It’s funny how today’s health and medical knowledge becomes outdated and therefore irrelevant if it is more than about 10 years old. It is really the arrogance of the modern medical system that we have to blame.
You see, before medicine was based in and proven by science, everyone in different parts of the world knew what worked and what didn’t to make each person feel better. Medicine was considered to be common knowledge. Sure, you’d seek a shaman or healer for the serious, deeper problems, but people knew when to sleep, how to eat, how to be active, how to treat a cold and what was a “liver condition.” Not everything was or needed to be labeled a disease. And not every disease had to have a single specific protocol. After all, disease manifests differently in different people. One headache is in the temples and another is on top of the head. One pain throbs and the other feel like pressure. Some headaches are caused by allergies, others by stress, illness, dehydration, toxins in the blood and so forth.
When someone began to feel dis-ease, he would return to a common (now called “traditional”) method to return to ease. Meditation, breathing exercises, physical exercise, abstinence from certain foods or fasting was used to create a period of cleansing. Health was restored. Your health was important, vital to your very existence and was not to be trifled with. People did what they needed to do, even if it meant doing without for a while, or seeking spiritual help. Cooking with herbs, adding them to stews and soups, was a simple and common method of healing in many cultures. Raw herbs, plants and vegetables were boiled into drinkable concoctions. Personal energy was balanced with needles, rocks, hands-on energy transfer, prayer, exercise and other means.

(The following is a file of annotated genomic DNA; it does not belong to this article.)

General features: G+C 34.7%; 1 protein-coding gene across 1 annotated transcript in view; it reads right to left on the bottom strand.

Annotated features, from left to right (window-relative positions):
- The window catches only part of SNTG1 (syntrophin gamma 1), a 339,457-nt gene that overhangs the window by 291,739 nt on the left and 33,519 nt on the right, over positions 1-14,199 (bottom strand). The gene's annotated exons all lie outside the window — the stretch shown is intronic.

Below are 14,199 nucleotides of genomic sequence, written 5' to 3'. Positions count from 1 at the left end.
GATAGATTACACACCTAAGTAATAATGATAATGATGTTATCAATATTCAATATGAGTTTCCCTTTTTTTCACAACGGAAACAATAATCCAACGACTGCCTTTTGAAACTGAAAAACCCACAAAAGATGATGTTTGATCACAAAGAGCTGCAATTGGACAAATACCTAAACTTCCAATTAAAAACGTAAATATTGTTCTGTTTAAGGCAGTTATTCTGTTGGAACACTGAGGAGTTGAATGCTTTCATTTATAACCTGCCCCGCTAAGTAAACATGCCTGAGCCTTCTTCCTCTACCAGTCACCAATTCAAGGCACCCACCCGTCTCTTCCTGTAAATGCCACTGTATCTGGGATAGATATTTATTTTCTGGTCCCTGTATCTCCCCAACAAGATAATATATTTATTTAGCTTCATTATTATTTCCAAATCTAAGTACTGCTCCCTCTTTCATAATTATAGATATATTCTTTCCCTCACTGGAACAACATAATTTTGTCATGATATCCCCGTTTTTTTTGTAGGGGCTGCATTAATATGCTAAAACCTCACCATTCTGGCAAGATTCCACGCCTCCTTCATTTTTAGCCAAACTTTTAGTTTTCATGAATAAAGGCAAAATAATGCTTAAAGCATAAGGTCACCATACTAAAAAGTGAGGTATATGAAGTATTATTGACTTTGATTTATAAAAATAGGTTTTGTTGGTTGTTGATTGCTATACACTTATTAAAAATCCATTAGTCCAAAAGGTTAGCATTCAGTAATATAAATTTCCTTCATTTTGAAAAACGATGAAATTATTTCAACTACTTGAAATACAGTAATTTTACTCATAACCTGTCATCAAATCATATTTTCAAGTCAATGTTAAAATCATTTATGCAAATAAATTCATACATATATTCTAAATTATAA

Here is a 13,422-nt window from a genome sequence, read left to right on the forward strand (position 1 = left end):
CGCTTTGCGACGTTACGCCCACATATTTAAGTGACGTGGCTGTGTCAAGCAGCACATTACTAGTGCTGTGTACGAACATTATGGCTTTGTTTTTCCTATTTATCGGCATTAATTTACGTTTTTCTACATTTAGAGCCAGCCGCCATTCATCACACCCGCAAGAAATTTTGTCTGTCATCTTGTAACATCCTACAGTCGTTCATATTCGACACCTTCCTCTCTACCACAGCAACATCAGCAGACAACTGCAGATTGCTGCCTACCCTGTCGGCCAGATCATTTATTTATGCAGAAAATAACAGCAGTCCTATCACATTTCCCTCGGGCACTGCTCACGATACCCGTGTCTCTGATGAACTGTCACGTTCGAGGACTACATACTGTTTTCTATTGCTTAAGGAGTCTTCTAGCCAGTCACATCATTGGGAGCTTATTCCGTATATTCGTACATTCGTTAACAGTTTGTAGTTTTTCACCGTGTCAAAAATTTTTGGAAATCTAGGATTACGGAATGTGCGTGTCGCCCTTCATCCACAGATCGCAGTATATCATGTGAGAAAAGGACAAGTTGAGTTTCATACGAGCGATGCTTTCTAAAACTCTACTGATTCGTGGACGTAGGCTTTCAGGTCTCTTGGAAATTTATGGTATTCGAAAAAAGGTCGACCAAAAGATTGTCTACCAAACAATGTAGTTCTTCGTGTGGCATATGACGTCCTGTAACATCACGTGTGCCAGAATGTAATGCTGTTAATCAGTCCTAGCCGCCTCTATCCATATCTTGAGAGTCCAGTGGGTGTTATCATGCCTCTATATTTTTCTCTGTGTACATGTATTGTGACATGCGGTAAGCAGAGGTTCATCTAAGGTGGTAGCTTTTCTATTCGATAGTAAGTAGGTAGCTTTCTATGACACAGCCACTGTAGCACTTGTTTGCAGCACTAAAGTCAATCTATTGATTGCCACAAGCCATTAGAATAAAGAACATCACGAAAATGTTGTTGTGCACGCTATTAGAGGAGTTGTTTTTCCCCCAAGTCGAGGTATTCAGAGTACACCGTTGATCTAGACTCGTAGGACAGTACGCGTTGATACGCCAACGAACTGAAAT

There were no one-size-fits-all pills. No such thing as cookbook solutions that dictated “if you have this take that.”
Why? Because humans knew that any illness, ailment or pain they were feeling was either linked directly to a traumatic event (like a wound) or was a sign of dis-ease (lack of ease) and a dis-order (lack of order) in their bodies. They then strove to regain ease, to re-order the mind, body and spirits to find balance again, thus finding a cure for the cause of their sickness.
When science entered the picture, there arose a need to reduce every cough, every fever down to its smallest part. And then try through the scientific method, with evidence to prove the method, to correct the problem. That is, to fix the leaking tire by plugging the hole, the smallest part that can prove a correlation to the problem.
Sounds reasonable, until you think in larger terms. For instance, why not repave the rocky road so the tire does not keep getting holes and deflating?